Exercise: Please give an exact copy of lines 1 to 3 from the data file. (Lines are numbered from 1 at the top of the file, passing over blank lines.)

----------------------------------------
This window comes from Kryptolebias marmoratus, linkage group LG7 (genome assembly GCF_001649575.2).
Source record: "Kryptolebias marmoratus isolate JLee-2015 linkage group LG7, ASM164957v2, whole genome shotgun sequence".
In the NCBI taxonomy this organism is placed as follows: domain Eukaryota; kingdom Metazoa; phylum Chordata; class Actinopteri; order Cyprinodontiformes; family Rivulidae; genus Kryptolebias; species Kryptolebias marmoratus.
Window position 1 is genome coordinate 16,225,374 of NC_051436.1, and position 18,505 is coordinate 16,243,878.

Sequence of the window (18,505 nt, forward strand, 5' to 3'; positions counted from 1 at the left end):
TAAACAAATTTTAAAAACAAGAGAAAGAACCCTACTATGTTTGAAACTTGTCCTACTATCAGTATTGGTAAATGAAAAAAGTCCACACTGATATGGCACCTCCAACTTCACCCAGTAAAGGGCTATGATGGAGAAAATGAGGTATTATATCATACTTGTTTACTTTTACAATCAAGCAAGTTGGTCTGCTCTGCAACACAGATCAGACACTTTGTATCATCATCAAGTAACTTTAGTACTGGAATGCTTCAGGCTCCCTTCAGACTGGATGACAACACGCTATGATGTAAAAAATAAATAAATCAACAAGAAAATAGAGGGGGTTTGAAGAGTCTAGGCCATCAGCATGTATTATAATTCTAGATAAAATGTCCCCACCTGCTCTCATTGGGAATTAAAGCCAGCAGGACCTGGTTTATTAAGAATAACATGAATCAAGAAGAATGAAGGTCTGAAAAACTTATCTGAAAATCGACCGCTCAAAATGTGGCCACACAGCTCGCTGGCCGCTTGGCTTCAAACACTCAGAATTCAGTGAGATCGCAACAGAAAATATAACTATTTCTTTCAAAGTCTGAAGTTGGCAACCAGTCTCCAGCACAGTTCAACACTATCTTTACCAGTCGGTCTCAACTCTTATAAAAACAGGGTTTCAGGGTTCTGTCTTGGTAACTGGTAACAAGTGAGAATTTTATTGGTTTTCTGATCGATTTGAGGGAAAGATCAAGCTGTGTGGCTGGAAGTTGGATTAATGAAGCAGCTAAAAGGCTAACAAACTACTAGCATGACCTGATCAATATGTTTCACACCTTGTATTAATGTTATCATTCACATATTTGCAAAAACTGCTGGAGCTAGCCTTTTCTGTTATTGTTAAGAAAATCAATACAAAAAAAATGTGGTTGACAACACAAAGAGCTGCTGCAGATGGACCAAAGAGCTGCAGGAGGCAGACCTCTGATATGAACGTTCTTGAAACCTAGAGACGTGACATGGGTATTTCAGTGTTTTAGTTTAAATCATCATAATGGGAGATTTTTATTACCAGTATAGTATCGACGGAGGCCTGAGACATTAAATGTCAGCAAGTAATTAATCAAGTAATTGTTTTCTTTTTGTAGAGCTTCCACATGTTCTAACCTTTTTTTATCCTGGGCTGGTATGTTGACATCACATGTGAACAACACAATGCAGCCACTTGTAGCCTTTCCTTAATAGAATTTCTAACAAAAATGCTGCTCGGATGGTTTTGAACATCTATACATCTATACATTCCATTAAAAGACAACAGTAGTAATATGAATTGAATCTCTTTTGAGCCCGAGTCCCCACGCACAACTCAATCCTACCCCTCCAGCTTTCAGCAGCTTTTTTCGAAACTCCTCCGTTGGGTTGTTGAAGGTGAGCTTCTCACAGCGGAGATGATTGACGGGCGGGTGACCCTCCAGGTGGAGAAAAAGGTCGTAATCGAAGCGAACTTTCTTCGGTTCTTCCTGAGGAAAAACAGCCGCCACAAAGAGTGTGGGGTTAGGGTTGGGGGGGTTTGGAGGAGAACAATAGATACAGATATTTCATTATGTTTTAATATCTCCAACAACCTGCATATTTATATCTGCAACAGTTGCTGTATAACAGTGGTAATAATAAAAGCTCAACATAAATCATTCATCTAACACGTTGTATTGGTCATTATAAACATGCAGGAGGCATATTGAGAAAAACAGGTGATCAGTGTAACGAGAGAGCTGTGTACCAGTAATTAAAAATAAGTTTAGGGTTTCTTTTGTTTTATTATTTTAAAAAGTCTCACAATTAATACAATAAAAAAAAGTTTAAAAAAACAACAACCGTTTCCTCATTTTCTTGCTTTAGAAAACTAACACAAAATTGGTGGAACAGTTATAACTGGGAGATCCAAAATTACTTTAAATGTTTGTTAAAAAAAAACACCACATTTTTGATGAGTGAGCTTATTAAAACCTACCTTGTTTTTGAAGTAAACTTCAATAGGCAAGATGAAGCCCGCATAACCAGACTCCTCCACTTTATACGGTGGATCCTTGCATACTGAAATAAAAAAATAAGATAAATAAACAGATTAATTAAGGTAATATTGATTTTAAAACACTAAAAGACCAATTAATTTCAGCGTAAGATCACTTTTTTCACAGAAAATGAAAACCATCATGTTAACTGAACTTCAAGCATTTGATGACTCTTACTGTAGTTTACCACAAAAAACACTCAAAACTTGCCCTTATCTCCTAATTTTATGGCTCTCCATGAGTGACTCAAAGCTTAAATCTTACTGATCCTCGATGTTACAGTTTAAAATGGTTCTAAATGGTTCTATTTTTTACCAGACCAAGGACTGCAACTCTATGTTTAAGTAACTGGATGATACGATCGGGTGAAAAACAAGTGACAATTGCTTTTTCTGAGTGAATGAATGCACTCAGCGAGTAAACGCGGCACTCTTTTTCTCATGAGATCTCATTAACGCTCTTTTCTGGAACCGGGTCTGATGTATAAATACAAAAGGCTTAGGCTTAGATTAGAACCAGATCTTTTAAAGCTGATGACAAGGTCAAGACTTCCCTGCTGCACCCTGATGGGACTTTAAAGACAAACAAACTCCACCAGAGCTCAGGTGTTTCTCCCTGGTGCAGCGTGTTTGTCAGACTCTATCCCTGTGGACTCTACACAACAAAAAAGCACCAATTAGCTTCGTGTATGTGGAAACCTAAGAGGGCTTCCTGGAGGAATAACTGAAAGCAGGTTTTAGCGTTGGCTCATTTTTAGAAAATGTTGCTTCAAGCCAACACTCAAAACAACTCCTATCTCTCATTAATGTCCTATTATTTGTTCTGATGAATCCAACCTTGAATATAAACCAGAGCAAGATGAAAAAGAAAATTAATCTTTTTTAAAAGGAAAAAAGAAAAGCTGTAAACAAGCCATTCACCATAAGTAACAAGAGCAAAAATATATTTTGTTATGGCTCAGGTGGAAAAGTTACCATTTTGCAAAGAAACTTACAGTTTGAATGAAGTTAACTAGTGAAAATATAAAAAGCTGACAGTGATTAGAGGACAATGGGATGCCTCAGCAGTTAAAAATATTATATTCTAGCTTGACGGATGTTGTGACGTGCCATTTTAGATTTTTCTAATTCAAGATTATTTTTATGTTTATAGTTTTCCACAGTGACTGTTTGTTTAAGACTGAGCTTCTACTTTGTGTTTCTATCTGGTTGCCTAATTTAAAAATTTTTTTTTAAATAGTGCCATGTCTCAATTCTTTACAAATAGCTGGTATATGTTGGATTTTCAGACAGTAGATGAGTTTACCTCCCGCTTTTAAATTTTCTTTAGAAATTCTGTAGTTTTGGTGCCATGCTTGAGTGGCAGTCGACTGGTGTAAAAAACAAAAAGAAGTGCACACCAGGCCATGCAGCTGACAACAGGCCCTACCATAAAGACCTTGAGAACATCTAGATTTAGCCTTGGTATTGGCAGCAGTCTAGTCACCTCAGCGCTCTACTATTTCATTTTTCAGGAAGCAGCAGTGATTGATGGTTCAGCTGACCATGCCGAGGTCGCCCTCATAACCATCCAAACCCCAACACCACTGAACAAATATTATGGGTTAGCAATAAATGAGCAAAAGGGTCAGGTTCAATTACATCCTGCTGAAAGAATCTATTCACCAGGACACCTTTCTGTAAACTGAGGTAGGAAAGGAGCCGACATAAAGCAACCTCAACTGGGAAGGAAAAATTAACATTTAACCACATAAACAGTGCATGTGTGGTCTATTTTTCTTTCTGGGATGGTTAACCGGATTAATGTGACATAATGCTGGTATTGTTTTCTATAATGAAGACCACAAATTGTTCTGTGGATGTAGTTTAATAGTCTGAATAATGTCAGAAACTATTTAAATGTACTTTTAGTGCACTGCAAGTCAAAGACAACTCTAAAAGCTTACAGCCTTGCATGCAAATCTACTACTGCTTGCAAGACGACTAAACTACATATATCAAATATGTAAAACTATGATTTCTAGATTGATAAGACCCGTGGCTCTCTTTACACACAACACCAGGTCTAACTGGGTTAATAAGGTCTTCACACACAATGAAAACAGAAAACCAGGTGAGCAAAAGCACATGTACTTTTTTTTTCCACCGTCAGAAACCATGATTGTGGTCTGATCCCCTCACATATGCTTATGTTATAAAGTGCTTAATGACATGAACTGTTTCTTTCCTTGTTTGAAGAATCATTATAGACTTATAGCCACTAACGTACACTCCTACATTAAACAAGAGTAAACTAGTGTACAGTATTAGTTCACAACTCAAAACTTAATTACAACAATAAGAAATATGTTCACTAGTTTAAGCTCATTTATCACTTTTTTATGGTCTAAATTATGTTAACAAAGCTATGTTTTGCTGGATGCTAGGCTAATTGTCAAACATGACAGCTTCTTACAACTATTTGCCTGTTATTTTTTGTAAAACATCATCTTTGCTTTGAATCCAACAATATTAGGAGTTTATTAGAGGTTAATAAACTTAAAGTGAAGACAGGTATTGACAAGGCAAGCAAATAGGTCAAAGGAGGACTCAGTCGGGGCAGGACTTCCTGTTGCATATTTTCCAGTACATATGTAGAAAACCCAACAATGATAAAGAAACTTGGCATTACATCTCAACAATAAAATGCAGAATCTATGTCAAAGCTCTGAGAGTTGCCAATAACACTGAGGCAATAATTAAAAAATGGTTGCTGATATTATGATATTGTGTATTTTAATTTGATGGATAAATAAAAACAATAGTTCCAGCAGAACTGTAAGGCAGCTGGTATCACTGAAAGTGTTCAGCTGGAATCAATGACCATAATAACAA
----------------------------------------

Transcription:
This window comes from Kryptolebias marmoratus, linkage group LG7 (genome assembly GCF_001649575.2).
Source record: "Kryptolebias marmoratus isolate JLee-2015 linkage group LG7, ASM164957v2, whole genome shotgun sequence".
In the NCBI taxonomy this organism is placed as follows: domain Eukaryota; kingdom Metazoa; phylum Chordata; class Actinopteri; order Cyprinodontiformes; family Rivulidae; genus Kryptolebias; species Kryptolebias marmoratus.